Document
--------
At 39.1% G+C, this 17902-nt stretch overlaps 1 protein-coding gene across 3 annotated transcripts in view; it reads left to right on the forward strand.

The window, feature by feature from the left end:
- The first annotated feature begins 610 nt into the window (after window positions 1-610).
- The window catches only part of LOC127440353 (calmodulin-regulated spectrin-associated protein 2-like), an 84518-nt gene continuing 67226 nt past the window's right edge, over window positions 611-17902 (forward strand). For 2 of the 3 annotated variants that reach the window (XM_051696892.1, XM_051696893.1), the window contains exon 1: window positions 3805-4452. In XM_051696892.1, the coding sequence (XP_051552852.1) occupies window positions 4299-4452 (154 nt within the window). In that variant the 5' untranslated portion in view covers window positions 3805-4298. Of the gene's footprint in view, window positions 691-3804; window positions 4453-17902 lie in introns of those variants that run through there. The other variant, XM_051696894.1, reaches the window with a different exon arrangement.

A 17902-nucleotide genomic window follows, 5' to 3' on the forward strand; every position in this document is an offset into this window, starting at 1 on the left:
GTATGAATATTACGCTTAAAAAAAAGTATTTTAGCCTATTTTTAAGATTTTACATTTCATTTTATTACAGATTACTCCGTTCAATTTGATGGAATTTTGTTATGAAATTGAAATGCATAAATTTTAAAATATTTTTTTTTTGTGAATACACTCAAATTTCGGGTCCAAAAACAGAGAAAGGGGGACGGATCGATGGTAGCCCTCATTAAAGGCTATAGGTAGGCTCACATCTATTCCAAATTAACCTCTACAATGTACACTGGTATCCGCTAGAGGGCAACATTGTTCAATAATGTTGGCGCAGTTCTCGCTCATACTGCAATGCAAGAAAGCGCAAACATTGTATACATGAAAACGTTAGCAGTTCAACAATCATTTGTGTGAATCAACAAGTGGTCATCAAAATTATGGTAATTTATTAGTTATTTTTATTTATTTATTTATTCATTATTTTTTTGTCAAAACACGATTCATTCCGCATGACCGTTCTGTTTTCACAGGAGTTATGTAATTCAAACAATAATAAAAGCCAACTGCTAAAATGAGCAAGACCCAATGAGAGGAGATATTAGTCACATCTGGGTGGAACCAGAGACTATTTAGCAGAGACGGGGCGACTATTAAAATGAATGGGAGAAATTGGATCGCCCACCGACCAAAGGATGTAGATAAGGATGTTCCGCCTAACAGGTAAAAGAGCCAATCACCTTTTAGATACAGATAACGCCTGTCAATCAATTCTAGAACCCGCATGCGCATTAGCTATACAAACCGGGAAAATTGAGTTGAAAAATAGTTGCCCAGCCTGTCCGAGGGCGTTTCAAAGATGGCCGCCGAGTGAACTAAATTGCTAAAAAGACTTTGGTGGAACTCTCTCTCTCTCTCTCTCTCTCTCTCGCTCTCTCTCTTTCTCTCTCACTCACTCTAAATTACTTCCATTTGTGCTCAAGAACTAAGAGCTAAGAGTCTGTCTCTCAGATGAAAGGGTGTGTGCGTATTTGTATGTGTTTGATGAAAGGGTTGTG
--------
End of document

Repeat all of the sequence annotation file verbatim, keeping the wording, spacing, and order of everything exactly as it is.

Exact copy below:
At 39.1% G+C, this 17902-nt stretch overlaps 1 protein-coding gene across 3 annotated transcripts in view; it reads left to right on the forward strand.

The window, feature by feature from the left end:
- The first annotated feature begins 610 nt into the window (after window positions 1-610).
- The window catches only part of LOC127440353 (calmodulin-regulated spectrin-associated protein 2-like), an 84518-nt gene continuing 67226 nt past the window's right edge, over window positions 611-17902 (forward strand). For 2 of the 3 annotated variants that reach the window (XM_051696892.1, XM_051696893.1), the window contains exon 1: window positions 3805-4452. In XM_051696892.1, the coding sequence (XP_051552852.1) occupies window positions 4299-4452 (154 nt within the window). In that variant the 5' untranslated portion in view covers window positions 3805-4298. Of the gene's footprint in view, window positions 691-3804; window positions 4453-17902 lie in introns of those variants that run through there. The other variant, XM_051696894.1, reaches the window with a different exon arrangement.

A 17902-nucleotide genomic window follows, 5' to 3' on the forward strand; every position in this document is an offset into this window, starting at 1 on the left:
GTATGAATATTACGCTTAAAAAAAAGTATTTTAGCCTATTTTTAAGATTTTACATTTCATTTTATTACAGATTACTCCGTTCAATTTGATGGAATTTTGTTATGAAATTGAAATGCATAAATTTTAAAATATTTTTTTTTTGTGAATACACTCAAATTTCGGGTCCAAAAACAGAGAAAGGGGGACGGATCGATGGTAGCCCTCATTAAAGGCTATAGGTAGGCTCACATCTATTCCAAATTAACCTCTACAATGTACACTGGTATCCGCTAGAGGGCAACATTGTTCAATAATGTTGGCGCAGTTCTCGCTCATACTGCAATGCAAGAAAGCGCAAACATTGTATACATGAAAACGTTAGCAGTTCAACAATCATTTGTGTGAATCAACAAGTGGTCATCAAAATTATGGTAATTTATTAGTTATTTTTATTTATTTATTTATTCATTATTTTTTTGTCAAAACACGATTCATTCCGCATGACCGTTCTGTTTTCACAGGAGTTATGTAATTCAAACAATAATAAAAGCCAACTGCTAAAATGAGCAAGACCCAATGAGAGGAGATATTAGTCACATCTGGGTGGAACCAGAGACTATTTAGCAGAGACGGGGCGACTATTAAAATGAATGGGAGAAATTGGATCGCCCACCGACCAAAGGATGTAGATAAGGATGTTCCGCCTAACAGGTAAAAGAGCCAATCACCTTTTAGATACAGATAACGCCTGTCAATCAATTCTAGAACCCGCATGCGCATTAGCTATACAAACCGGGAAAATTGAGTTGAAAAATAGTTGCCCAGCCTGTCCGAGGGCGTTTCAAAGATGGCCGCCGAGTGAACTAAATTGCTAAAAAGACTTTGGTGGAACTCTCTCTCTCTCTCTCTCTCTCTCTCGCTCTCTCTCTTTCTCTCTCACTCACTCTAAATTACTTCCATTTGTGCTCAAGAACTAAGAGCTAAGAGTCTGTCTCTCAGATGAAAGGGTGTGTGCGTATTTGTATGTGTTTGATGAAAGGGTTGTG